Is This The End for flickr?

I Screwed Up!

updated: 2013/05/29

In the wake of Yahoo CEO Marissa Mayer’s disastrous flickr relaunch on Monday (2013/05/20), well over 30,000 complaints – and rising fast – have been received and people leave in droves. Problems over incredibly slow page load times or pages that fail to loading at all. Plus Pro users given a raw deal. Typical comments include…

ricko says: I can’t get my photostream to load, can’t see any photos. My mac just has the spinning ball. What is wrong with you people!!!

Universal Pops says: I can’t find comments people make on my photos. The page provides irrelevant information and no obvious means of accessing what I’m looking for.

wilson hughes says: I hate it! This is not what I have paid for, and not what I want. It is difficult to navigate and visually awful. Change it back, or give me a choice.

Heath McDonald says: Unable to post comments, now get server errors! This was designed by someone who doesn’t know Flickr and isn’t a photographer. What is the benefit of this cropping anyway above showing the set pictures as the were?

Sicco Dierdorp says: Please please pretty please change the cropping of the photo’s on the sets page. The way sets were was one of the main reasons I joined flickr, if it stays like this it will be the one reason I have to leave.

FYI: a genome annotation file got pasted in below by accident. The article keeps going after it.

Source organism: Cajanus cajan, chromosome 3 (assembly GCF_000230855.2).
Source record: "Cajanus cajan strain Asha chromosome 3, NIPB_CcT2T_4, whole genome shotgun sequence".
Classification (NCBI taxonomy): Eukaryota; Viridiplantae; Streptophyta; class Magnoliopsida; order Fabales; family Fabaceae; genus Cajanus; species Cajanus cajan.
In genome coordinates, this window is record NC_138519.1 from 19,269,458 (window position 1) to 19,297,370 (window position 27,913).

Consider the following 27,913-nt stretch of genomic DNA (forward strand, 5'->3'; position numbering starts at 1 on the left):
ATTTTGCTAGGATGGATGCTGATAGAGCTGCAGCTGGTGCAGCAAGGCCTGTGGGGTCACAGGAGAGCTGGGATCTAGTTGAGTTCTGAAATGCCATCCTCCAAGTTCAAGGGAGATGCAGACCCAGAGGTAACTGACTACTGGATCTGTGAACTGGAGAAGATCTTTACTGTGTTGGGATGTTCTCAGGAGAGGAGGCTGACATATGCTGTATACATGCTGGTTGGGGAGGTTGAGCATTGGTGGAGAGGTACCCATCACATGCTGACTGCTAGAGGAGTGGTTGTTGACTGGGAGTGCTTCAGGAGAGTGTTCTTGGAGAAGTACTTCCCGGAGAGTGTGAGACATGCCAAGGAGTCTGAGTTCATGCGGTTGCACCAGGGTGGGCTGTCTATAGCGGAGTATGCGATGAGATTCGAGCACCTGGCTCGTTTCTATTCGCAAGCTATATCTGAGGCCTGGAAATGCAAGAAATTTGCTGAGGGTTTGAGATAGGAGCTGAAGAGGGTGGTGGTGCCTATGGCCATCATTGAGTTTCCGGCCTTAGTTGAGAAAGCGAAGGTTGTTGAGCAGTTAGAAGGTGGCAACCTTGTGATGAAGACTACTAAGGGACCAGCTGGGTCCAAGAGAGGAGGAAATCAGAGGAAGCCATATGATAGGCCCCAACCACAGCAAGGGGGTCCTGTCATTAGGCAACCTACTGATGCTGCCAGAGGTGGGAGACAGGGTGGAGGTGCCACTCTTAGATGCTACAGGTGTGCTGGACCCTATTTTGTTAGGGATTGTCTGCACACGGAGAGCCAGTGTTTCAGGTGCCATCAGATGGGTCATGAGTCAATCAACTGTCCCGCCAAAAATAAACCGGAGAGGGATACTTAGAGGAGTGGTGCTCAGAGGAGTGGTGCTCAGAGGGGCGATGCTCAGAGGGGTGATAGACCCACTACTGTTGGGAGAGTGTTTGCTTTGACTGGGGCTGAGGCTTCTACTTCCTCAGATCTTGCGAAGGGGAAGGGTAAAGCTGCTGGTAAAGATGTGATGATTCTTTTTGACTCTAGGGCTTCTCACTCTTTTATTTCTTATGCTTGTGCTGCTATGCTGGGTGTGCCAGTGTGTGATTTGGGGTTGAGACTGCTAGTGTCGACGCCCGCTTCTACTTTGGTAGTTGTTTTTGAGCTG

Stewie1980 says: Please Flickr, resize the set cover photos! I choose them for a reason! They all looked attractive and inviting in the square size! Now they are all screwed up! Some of them beyond recognition!

joeldinda says: Set descriptions that actually say things are completely broken. Reduced to one line (except as hover text, near as I can tell), hyperlinks in the text are broken, all html codes are displayed.

I put a lot of effort into some of my set descriptions and really resent this change.

And then there’s the Collections issue. My other stream–mwlguide–is deliberately organized as Collections and Sets into which I’ve put years of effort. You’ve pretty much ruined it.

Witty nickname says: They don’t look too happy. [ img: ]
It’s launch day and we had no choice and cannot voice our own opinions. Mean Marissa made us change Flickr.

It’s also funny how a number of staff have removed commenting on their photostreams too.

The silence is deafening.

B℮n says: The photos are indeed the focus of the redesign – to the detriment of the entire site. It is now bloatware – so many images, so crowded together that no one image can been seen and appreciated.
There is not a museum out there that tries to fit their entire collection crammed onto one wall… whitespace matters. Images need to breath.
And by cramming all the images “in your face”, the descriptive stories, critques and comments, links, geomapping, camera EXIF data – all the rich content that made you want to learn more and explore more is now completely hidden. The “social” has been completely removed, the richness buried.

Flickr is reduced down to the vomit quality of a google images spew… only with less whitespace.